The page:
Internal phototherapy may be delivered by an implantable device dedicated to that purpose or configured to also deliver other cardiac therapies such as bradycardia pacing, cardioversion/defibrillation therapy, cardiac resynchronization therapy, or drug delivery. The physical configuration and implantation technique for the device are similar to that of conventional cardiac pacemakers and implantable cardioversion/defibrillation devices. Implantable devices such as pacemakers and cardioverter/defibrillators are battery-powered devices which are usually implanted subcutaneously on the patient's chest and connected to electrodes by leads threaded through the vessels of the upper venous system into the heart.
The leads 200 may also include conventional leads that connect the device to electrodes used for sensing cardiac activity and for delivering electrical stimulation (i.e., either pacing pulses or defibrillation shocks) to the heart. As aforesaid, the light emitted by the implantable phototherapy device is used to improve the healing process of cells in the region of a myocardial infarction (MI). For an MI located at the cardiac apex, for example, a phototherapy lead may be placed in the great cardiac vein and positioned near the apex so that light radiates into the region of the MI. Prophylactic cardioprotective therapy can be delivered periodically (e.g., every 24-72 hr) or acutely during reperfusion in scheduled revascularization therapies. In addition to delivering scheduled and on-demand phototherapy, an implantable cardiac device may also incorporate functionality for delivering phototherapy upon occurrence of particular events or when particular conditions are determined to be present.
In another embodiment, a lead having a light source is designed to approach the heart epicardially percutaneously through the chest wall. The light source can then be positioned where it illuminates the region of infarct injury. This can be especially useful for light sources having wavelengths less than 600 nm that do not transmit well through blood and tissue. The epicardial lead may contain pacing and defibrillation capibilities or be a separate lead from those in the vasculature having such capibilities. Instead of a lead, the light source could also transmit light through a fiberoptic cable designed to approach the heart epicardially percutaneously through the chest wall.
In addition to delivering phototherapy, the device 100 may also be configured as a pacemaker capable of delivering bradycardia and/or antitachycardia pacing, an implantable cardioverter/defibrillator, a combination pacemaker/defibrillator, a drug delivery device, or a monitoring-only device. The device 100 may be equipped for these purposes with one or more leads with electrodes for disposition in the right atrium, right ventricle, in a cardiac vein for sensing cardiac activity and/or delivering electrical stimulation to the heart, or be adapted for intra-vascular or other disposition in order to provide other types of sensing functionality. Also shown as interfaced to the controller 165 in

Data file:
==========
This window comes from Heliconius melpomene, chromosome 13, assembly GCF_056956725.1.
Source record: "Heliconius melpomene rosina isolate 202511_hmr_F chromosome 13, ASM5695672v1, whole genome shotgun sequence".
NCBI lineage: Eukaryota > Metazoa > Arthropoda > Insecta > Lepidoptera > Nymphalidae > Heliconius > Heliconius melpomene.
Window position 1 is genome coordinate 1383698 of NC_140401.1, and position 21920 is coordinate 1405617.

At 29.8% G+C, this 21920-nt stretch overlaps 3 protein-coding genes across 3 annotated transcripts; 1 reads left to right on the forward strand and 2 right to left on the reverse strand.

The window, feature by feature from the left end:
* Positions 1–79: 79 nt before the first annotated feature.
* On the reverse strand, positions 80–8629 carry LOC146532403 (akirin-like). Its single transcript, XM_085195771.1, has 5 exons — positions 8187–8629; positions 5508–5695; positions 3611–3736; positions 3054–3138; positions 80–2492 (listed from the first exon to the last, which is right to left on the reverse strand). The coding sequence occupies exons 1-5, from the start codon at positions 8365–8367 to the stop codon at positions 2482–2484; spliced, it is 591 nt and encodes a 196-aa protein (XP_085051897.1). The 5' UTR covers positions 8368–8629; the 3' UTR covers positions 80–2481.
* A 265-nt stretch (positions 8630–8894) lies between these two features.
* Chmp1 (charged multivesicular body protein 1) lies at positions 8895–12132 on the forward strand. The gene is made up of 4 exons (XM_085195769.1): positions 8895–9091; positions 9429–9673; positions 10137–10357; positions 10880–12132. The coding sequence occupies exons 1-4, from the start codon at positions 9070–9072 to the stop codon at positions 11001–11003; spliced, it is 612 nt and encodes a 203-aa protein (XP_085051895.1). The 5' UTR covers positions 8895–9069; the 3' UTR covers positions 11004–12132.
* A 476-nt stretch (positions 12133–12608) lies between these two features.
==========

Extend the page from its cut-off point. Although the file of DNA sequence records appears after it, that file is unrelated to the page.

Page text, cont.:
In different embodiments, a lead for delivering phototherapy may convey light generated by circuitry within the implantable device housing or may be used to control the operation of a light-generating element attached to the lead.
The device shown in
The controller controls the overall operation of the device in accordance with programmed instructions stored in memory, including controlling the delivery of paces via the pacing channels, interpreting signals received from the sensing channels, implementing timers, and delivering defibrillation shocks. The sensing circuitry of the pacemaker detects a chamber sense when an electrogram signal (i.e., a voltage sensed by an electrode representing cardiac electrical activity) generated by a particular channel exceeds a specified intrinsic detection threshold. A chamber sense may be either an atrial sense or a ventricular sense depending on whether it occurs in the atrial or ventricular sensing channel. By measuring the intervals between chamber senses, the device is able to determine an atrial or ventricular rate, and pacing algorithms used in particular pacing modes employ such senses to trigger or inhibit pacing. Measured atrial and ventricular rates are also used to detect arrhythmias such as fibrillation so that a defibrillation shock can be delivered if appropriate.
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In one embodiment, the device of